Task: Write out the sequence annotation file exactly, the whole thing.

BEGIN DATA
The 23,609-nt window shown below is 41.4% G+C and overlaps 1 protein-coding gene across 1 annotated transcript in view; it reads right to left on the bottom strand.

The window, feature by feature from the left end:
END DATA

The 23,609-nt window shown below is 41.4% G+C and overlaps 1 protein-coding gene across 1 annotated transcript in view; it reads right to left on the bottom strand.

The window, feature by feature from the left end: